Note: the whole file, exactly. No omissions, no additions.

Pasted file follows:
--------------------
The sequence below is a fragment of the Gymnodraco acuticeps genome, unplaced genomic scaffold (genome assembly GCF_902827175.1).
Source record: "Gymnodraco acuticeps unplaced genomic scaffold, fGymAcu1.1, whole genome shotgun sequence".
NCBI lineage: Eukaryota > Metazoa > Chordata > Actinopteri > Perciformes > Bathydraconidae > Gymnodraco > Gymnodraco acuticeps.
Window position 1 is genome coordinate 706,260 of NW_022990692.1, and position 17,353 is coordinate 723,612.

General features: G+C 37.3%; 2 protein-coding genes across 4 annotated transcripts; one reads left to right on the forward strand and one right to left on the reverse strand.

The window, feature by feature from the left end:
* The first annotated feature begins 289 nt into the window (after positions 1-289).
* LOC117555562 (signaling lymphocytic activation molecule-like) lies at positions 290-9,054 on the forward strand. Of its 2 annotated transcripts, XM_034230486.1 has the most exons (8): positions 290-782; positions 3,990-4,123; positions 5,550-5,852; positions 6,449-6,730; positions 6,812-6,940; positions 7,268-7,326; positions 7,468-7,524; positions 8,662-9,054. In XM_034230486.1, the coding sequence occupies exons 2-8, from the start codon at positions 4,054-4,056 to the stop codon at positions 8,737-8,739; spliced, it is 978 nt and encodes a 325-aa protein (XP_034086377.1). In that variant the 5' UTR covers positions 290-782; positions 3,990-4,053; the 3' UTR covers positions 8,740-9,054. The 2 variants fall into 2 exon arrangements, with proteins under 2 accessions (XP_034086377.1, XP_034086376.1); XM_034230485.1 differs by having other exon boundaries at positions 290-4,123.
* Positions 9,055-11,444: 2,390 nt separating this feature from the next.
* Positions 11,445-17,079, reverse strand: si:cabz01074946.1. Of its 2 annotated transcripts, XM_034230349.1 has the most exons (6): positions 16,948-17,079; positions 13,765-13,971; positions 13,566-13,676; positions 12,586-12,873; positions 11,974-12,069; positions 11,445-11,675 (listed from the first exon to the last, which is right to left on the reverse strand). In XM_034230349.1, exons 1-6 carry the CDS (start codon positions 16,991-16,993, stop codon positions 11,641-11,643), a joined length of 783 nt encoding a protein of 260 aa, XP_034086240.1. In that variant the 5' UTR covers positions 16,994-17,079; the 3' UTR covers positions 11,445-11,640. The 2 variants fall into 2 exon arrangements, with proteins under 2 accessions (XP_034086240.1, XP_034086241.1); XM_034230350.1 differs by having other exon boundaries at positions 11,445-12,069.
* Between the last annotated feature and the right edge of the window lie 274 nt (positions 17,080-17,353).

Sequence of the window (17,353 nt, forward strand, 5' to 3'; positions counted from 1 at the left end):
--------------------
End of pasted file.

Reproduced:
The sequence below is a fragment of the Gymnodraco acuticeps genome, unplaced genomic scaffold (genome assembly GCF_902827175.1).
Source record: "Gymnodraco acuticeps unplaced genomic scaffold, fGymAcu1.1, whole genome shotgun sequence".
NCBI lineage: Eukaryota > Metazoa > Chordata > Actinopteri > Perciformes > Bathydraconidae > Gymnodraco > Gymnodraco acuticeps.
Window position 1 is genome coordinate 706,260 of NW_022990692.1, and position 17,353 is coordinate 723,612.

General features: G+C 37.3%; 2 protein-coding genes across 4 annotated transcripts; one reads left to right on the forward strand and one right to left on the reverse strand.

The window, feature by feature from the left end:
* The first annotated feature begins 289 nt into the window (after positions 1-289).
* LOC117555562 (signaling lymphocytic activation molecule-like) lies at positions 290-9,054 on the forward strand. Of its 2 annotated transcripts, XM_034230486.1 has the most exons (8): positions 290-782; positions 3,990-4,123; positions 5,550-5,852; positions 6,449-6,730; positions 6,812-6,940; positions 7,268-7,326; positions 7,468-7,524; positions 8,662-9,054. In XM_034230486.1, the coding sequence occupies exons 2-8, from the start codon at positions 4,054-4,056 to the stop codon at positions 8,737-8,739; spliced, it is 978 nt and encodes a 325-aa protein (XP_034086377.1). In that variant the 5' UTR covers positions 290-782; positions 3,990-4,053; the 3' UTR covers positions 8,740-9,054. The 2 variants fall into 2 exon arrangements, with proteins under 2 accessions (XP_034086377.1, XP_034086376.1); XM_034230485.1 differs by having other exon boundaries at positions 290-4,123.
* Positions 9,055-11,444: 2,390 nt separating this feature from the next.
* Positions 11,445-17,079, reverse strand: si:cabz01074946.1. Of its 2 annotated transcripts, XM_034230349.1 has the most exons (6): positions 16,948-17,079; positions 13,765-13,971; positions 13,566-13,676; positions 12,586-12,873; positions 11,974-12,069; positions 11,445-11,675 (listed from the first exon to the last, which is right to left on the reverse strand). In XM_034230349.1, exons 1-6 carry the CDS (start codon positions 16,991-16,993, stop codon positions 11,641-11,643), a joined length of 783 nt encoding a protein of 260 aa, XP_034086240.1. In that variant the 5' UTR covers positions 16,994-17,079; the 3' UTR covers positions 11,445-11,640. The 2 variants fall into 2 exon arrangements, with proteins under 2 accessions (XP_034086240.1, XP_034086241.1); XM_034230350.1 differs by having other exon boundaries at positions 11,445-12,069.
* Between the last annotated feature and the right edge of the window lie 274 nt (positions 17,080-17,353).

Sequence of the window (17,353 nt, forward strand, 5' to 3'; positions counted from 1 at the left end):